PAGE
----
The Renault Twizy is now available for European customers to reserve online ahead of its launch at the beginning of next year.

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The two-seater micro electric car will be priced from £6690 ($10,200) drive away in the UK, making it significantly cheaper than the brand’s current entry-level vehicle, the £8995 ($13,750) Renault Twingo.

Leasing the battery will cost an additional £40 ($61) per month on a 36-month contract.

The Twizy will be manufactured in Valladolid, Spain. Two variants – Urban and Technic – are currently on display at the 2011 Barcelona Motor Show.

Renault is pitching the Twizy as a safer, more comfortable and more practical alternative to a scooter, which are popular in many European cities.

Renault says the Twizy is more agile than a car, with the 12.7kW electric motor providing acceleration similar to a scooter. The Twizy has a range of 100km and a full recharge from a standard power point takes just three and a half hours.

The compact design seats one passenger directly behind the driver, and the overall weight is just 450kg (the battery weighs 100kg).

The Twizy will be among the first Renault ‘Z.E.’ (zero emission) electric vehicles to launch internationally by March 28 next year. Also included will be the Kangoo Z.E., Fluence Z.E. and Zoe Z.E.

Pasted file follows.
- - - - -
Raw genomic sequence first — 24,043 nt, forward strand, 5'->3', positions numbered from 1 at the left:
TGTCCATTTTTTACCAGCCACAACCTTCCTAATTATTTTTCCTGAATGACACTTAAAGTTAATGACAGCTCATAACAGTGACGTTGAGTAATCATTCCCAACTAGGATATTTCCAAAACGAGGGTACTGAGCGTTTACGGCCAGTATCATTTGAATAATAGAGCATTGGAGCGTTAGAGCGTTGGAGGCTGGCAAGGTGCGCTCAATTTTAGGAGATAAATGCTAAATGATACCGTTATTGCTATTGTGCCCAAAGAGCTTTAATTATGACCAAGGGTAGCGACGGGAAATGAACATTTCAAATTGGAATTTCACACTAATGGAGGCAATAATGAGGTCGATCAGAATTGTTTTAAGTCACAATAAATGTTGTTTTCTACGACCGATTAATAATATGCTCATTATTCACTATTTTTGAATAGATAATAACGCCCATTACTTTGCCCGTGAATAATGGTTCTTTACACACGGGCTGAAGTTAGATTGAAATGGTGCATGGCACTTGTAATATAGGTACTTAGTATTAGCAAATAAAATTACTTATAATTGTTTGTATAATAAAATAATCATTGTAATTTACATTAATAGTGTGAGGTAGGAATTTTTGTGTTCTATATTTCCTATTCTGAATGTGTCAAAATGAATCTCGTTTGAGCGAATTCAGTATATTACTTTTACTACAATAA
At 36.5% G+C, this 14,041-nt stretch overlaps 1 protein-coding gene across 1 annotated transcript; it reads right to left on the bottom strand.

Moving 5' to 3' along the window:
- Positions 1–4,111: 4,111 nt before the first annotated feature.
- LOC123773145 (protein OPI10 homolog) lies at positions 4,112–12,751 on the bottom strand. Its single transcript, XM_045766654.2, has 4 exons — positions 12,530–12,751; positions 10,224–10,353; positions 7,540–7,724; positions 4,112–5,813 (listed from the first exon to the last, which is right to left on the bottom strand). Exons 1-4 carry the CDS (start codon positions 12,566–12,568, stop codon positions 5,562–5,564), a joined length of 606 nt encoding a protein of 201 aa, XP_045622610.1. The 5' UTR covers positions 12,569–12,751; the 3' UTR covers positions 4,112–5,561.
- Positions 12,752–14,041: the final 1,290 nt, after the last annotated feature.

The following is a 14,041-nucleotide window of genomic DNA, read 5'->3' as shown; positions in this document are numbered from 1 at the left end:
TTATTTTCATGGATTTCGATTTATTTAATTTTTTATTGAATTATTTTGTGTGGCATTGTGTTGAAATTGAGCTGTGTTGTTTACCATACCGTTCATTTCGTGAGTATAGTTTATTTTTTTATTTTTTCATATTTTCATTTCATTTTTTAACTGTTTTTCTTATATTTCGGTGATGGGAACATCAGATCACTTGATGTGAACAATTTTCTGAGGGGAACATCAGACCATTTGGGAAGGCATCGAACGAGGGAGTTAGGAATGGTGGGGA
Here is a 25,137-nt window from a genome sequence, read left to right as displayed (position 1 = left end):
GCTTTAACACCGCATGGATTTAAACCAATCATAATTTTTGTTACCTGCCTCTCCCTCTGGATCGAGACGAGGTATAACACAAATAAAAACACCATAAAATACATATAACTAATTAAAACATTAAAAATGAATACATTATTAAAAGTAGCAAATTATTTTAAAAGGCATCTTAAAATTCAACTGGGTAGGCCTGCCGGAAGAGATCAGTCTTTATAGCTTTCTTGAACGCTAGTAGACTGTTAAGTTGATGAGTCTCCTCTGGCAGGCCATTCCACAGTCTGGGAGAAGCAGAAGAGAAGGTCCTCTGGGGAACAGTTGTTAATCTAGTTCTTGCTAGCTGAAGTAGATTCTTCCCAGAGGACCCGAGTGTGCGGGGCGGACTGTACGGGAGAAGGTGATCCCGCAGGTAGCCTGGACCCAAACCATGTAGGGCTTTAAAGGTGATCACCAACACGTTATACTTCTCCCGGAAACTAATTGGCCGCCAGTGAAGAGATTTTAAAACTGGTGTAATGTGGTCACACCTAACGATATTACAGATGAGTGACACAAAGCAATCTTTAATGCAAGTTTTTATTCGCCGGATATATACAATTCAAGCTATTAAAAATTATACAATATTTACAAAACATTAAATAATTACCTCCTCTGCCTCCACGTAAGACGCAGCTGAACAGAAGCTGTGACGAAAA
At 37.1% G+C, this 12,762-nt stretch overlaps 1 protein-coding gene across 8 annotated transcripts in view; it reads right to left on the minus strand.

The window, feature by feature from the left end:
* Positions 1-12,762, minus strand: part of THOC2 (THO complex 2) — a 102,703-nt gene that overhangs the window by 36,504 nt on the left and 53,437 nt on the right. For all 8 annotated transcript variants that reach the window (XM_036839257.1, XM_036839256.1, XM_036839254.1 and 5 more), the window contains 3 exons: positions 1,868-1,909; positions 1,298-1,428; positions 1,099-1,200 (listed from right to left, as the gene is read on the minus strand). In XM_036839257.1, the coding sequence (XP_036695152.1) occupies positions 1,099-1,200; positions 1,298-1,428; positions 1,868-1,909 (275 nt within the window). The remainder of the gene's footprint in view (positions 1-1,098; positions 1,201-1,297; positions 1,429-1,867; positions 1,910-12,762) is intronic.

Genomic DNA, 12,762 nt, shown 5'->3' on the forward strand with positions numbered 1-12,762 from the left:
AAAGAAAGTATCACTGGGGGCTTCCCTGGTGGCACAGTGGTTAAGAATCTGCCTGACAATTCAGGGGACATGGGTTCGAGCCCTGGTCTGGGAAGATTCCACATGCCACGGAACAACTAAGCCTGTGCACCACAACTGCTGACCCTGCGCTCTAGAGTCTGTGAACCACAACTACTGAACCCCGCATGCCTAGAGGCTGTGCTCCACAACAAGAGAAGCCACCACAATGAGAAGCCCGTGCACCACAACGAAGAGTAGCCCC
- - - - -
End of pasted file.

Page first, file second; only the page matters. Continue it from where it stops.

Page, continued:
Despite Renault’s global commitment to electric vehicles, Renault Australia’s Emily Ambrosy said she had no indication of when the first Renault Z.E. vehicles would arrive in local showrooms.

“We haven’t confirmed anything at this stage,” Ms Ambrosy said.“We’re focusing on making our ICE (internal combustion engine) vehicles a success at the moment.”

Australia is one of just 38 countries in the world with its own dedicated Renault Z.E. website, seemingly placing it on the radar of Renault headquarters in France to be among the first markets to receive EV technology.

Ms Ambrosy admitted that Renault Australia had a significant interest in electric vehicles, but said questions of availability and timing of EVs in Australia were largely dependent on other factors.

“It’s a big question in terms of infrastructure and government support. In Europe there is a lot of government support for electric vehicles. In Australia, there isn’t any.“I certainly think it’s a part of everyone’s future.”